Eating a vegetarian diet was associated with a lower risk of colorectal cancers compared with nonvegetarians according to a recent study of Seventh-Day Adventist men and women.
Findings from the study appear in an article published March 9 on the website of JAMA Internal Medicine.
Colorectal cancer is the second leading cause of cancer death in the U.S., according to the CDC. Although great attention has been paid to screening, primary prevention through lowering risk factors remains an important objective. Dietary factors have been identified as a modifiable risk factor for colorectal cancer, including red meat which is linked to increased risk and food rich in dietary fiber which is linked to reduced risk, according to the study background.
Data for the study came from the Adventist Health Study 2, which is a large, prospective cohort trial including Seventh-Day Adventist men and women enrolled between 2002 and 2007. Researchers assessed participants’ diets using a food frequency questionnaire at baseline.
Participants were categorized into four vegetarian dietary patterns — vegan, lacto-ovo vegetarian (eat milk and eggs), pescovegetarian (eat fish) and semivegetarian — and a nonvegetarian dietary pattern.
Among the 77,659 study participants, Michael J. Orlich, MD, PhD, of Loma Linda (Calif.) University and coauthors identified 380 cases of colon cancer and 110 cases of rectal cancer. Compared with nonvegetarians, vegetarians had a 22% lower risk for all colorectal cancers, 19% lower risk for colon cancer and 29% lower risk for rectal cancer, the findings showed. Compared with nonvegetarians, vegans had a 16% lower risk of colorectal cancer, 18% less for lacto-ovo vegetarians, 43% less in pescovegetarians and 8% less in semivegetarians, according to study results.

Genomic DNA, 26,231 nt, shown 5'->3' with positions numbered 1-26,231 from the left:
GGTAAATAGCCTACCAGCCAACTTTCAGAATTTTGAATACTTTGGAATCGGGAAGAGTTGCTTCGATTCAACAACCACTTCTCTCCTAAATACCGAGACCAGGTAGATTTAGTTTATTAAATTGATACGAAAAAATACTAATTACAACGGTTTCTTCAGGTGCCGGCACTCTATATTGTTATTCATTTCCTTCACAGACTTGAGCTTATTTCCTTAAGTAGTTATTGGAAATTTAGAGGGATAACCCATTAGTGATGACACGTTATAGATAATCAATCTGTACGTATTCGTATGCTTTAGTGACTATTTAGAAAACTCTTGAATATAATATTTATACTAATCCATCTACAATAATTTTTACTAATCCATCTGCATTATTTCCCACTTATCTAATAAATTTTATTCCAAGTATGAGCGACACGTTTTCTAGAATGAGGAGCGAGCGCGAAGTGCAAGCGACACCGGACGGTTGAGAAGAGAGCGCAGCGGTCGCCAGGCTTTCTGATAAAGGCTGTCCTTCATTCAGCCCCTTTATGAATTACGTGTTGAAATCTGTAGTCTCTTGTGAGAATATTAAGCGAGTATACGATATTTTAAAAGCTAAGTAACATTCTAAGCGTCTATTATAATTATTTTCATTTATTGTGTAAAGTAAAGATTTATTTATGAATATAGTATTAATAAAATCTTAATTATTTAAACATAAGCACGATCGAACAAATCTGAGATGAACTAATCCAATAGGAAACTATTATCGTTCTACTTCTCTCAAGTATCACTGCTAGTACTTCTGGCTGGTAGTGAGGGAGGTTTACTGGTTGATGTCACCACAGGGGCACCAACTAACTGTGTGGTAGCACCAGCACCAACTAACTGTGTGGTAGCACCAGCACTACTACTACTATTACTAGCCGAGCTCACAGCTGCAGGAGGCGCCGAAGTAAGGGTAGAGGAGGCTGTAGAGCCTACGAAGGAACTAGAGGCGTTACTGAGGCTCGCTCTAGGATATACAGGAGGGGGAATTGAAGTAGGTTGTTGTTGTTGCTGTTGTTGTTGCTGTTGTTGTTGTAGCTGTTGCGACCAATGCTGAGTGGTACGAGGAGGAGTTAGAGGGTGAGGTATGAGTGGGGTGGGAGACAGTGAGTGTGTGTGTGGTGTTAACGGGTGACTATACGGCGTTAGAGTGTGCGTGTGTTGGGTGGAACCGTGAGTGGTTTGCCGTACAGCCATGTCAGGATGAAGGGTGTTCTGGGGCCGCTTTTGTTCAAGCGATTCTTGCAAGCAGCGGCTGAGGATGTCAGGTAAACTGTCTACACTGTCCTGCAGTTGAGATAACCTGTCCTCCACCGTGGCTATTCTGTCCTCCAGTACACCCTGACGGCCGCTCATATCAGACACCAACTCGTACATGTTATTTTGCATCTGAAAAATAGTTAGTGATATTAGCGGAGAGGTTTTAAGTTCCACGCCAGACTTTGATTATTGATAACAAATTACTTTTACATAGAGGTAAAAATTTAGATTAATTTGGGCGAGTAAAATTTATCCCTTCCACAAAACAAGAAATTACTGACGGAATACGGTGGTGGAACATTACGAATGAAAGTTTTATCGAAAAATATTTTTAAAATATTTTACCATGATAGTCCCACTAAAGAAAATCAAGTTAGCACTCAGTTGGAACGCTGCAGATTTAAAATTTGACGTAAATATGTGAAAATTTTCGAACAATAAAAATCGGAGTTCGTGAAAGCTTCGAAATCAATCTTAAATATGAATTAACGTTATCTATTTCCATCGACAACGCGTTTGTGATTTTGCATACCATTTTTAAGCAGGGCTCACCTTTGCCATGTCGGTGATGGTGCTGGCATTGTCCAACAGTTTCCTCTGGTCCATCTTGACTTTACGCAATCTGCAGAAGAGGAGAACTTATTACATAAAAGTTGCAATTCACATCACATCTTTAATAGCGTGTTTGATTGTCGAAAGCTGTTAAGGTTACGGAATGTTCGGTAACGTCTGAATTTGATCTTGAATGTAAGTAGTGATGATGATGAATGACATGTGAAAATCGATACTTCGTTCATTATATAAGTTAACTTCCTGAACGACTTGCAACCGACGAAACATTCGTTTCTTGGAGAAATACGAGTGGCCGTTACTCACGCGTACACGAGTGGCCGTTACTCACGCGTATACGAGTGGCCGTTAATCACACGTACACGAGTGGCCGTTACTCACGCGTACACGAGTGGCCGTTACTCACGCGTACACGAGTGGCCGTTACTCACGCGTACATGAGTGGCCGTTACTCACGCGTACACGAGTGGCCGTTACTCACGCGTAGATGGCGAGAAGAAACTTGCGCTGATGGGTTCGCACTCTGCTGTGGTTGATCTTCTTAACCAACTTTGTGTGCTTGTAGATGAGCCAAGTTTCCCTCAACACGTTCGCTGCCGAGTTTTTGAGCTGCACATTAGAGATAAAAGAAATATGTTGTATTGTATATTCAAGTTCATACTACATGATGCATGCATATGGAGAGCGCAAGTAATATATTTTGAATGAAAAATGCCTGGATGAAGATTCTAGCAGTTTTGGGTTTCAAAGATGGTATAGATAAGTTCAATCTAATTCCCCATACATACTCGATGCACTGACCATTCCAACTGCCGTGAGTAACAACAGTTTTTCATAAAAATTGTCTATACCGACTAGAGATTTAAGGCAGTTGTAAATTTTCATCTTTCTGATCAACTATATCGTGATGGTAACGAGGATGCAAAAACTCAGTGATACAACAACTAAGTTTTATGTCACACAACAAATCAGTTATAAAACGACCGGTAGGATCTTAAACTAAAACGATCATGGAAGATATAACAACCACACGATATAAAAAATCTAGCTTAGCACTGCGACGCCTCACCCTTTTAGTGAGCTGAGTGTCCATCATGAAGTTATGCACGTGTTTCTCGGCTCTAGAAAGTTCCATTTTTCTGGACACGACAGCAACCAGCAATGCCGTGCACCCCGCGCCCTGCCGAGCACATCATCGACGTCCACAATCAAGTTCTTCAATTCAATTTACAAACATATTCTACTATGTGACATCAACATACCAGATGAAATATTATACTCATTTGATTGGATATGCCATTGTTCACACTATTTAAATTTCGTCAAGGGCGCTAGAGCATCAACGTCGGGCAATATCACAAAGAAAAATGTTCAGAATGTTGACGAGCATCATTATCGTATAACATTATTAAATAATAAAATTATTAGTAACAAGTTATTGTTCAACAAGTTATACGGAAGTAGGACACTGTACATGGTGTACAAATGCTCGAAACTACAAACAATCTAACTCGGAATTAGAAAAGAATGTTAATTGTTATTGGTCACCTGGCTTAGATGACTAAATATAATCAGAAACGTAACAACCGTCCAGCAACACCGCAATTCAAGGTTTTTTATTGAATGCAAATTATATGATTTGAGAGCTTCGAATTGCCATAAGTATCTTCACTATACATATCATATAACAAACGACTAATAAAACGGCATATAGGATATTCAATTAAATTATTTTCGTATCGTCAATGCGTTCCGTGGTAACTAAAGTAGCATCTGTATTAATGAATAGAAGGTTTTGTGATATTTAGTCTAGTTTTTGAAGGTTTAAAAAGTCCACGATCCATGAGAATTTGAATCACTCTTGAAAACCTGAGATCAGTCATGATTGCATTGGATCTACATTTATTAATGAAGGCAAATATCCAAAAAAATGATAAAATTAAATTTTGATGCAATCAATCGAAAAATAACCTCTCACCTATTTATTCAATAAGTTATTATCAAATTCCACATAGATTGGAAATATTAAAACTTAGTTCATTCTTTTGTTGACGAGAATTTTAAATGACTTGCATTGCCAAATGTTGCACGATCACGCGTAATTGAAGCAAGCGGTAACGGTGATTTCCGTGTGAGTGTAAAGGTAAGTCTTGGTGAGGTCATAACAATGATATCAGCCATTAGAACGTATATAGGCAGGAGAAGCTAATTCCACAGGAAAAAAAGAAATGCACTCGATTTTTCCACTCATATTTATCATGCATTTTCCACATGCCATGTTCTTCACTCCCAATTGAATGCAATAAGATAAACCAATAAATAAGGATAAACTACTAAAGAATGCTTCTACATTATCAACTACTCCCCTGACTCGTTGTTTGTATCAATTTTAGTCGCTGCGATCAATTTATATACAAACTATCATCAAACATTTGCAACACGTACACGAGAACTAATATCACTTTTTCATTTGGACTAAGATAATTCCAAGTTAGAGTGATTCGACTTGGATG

“If such associations are causal, they may be important for primary prevention of colorectal cancers,” the authors wrote. “The evidence that vegetarian diets similar to those of our study participants may be associated with a reduced risk of colorectal cancer, along with prior evidence of the potential reduced risk of obesity, hypertension, diabetes and mortality, should be considered carefully in making dietary choices and in giving dietary guidance.”
The project was supported by grants from the National Cancer Institute and World Cancer Research Fund.